On a typical day, room 109 in Steinberg-Dietrich Hall is used for classes in the Wharton School — its students often defined by their big dreams and specific plans to achieve them. But for one Wharton alumnus, that was not always so.
On Wednesday evening, Taylor Jenkins — a 2007 Wharton graduate and head coach of the National Basketball Association’s Memphis Grizzlies — visited his alma mater in an event hosted by the Wharton Undergraduate Sports Business Club. Jenkins presented a noticeably different appearance than he did in past times in SHDH as an undergraduate — marking his evolution from a college student searching for answers to one of basketball’s most revered leaders.
“I actually had no clue what I wanted to do when I was at Penn after my first two years,” Jenkins said. “All my roommates [and] best friends are going to these wining [and] dining events trying to get jobs in New York and in [investment banking] and all that, and I had no clue what was going to be my pathway.”
After coming to Penn with the intention to major in political science, Jenkins flipped to psychology, then again to economics at Wharton. He had many passions, and many dreams he sought to chase. He wanted to help others. He wanted to teach. He wanted to lead. Eventually, Jenkins discovered the path that would allow him to pursue all his passions at once: Sports.
After a conversation with his family during December of his junior year, Jenkins began to “put all his eggs in one basket” in order to pursue a career in basketball — the sport he had played and loved throughout his life. He interned with the San Antonio Spurs' front office during his junior summer and applied to franchise after franchise hoping one would give him a chance at a full-time gig. Yet, he heard nothing. On his graduation day, Jenkins received his diploma without any idea what his next step would be.
Then, a breakthrough.
“I got a call the day I graduated, at my family’s celebratory lunch, that I got a job with Spurs,” Jenkins said. “I got extremely lucky. I started off on the front office side, doing everything from [the drafting] process, to cutting up film, driving vans, being in meetings, taking all the notes.”
Working for a professional basketball team, Jenkins had finally found his purpose. Yet, something was still missing. There was a certain detachment about his role in the front office — a removal from the essential grit of the game. That was what had made Jenkins fall in love with basketball in the first place, and it was what drove him to make another career-altering gamble.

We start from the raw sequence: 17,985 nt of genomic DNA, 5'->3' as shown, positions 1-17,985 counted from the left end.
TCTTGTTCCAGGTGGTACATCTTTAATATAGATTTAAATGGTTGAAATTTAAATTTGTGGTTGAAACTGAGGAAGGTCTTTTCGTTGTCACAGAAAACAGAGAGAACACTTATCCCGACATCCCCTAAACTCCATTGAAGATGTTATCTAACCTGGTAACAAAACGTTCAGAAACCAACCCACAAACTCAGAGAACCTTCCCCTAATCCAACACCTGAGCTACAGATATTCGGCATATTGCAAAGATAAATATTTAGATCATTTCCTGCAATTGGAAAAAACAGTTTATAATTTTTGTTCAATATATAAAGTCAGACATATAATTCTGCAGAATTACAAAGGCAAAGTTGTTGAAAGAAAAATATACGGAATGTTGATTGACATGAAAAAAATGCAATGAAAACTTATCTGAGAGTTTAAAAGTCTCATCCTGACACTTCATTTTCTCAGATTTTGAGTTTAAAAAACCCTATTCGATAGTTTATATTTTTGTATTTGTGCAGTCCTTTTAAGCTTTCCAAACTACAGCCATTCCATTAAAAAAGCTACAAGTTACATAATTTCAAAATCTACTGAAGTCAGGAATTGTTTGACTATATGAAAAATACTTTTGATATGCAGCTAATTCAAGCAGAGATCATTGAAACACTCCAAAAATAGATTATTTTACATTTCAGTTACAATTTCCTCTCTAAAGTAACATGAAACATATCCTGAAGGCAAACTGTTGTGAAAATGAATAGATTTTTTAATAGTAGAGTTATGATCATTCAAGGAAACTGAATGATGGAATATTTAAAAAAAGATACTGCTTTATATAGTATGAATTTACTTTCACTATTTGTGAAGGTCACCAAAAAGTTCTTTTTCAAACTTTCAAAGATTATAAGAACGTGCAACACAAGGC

“Midway through the year I realized, I love being on the front office side, but I’d rather roll up my sleeves and be on the hardwood than sitting in the stands in a suit,” Jenkins said.
So roll up his sleeves he did. Jenkins met with then Spurs President R.C. Buford — whom he had interned under all those years — and informed him that despite Buford’s high hopes for Jenkins’ career as an executive, coaching was where he belonged. It was a move Jenkins described as the biggest risk he had ever taken. While Buford left the meeting in fumes, “pissed” as Jenkins puts it, the aspiring coach left with a renewed purpose.
Jenkins secured a job with the Austin Toros, San Antonio’s Developmental League affiliate, where he worked as an assistant for four years and a head coach for one. There were long nights and early mornings, meager pay, and endless tasks. He was doing “whatever the f**k the team wanted,” grinding toward a dream while his classmates seemed to have already submitted the mountaintop.
“I was a little jealous of a lot of my friends,” Jenkins said. “They’re up in New York making half a million, bonuses, and all that. My first year coaching was $18,000. When I was with the Spurs, I made $137.50 every two weeks after my paycheck. I didn’t give a shit because I was f**king going for my passion.”
That dogged pursuit of his dream ultimately paid off for Jenkins. After five years with the Toros and six years as an NBA assistant coach, Jenkins was offered the head coaching position with the Grizzlies, submitting his own mountaintop and vindicating his winding route toward success.
In the years since, Jenkins has turned Memphis into a perennial contender in the Western Conference. He finished second in Coach of the Year voting in 2022, and the Grizzlies currently own the second-best record in the West. While Jenkins says he does not remember much of his Wharton curriculum, he credits his time there with instilling his competitiveness and remembers the years spent in Philadelphia with fondness.
“I just wanted to travel and find my passion through those four years,” Jenkins said. “Looking back, I loved my school environment … Coaching was just a destiny of mine.”
Though there are many paths one can tread from a school like Penn, Jenkins serves as proof that the greatest destination can often lie on the other side of the most difficult journey.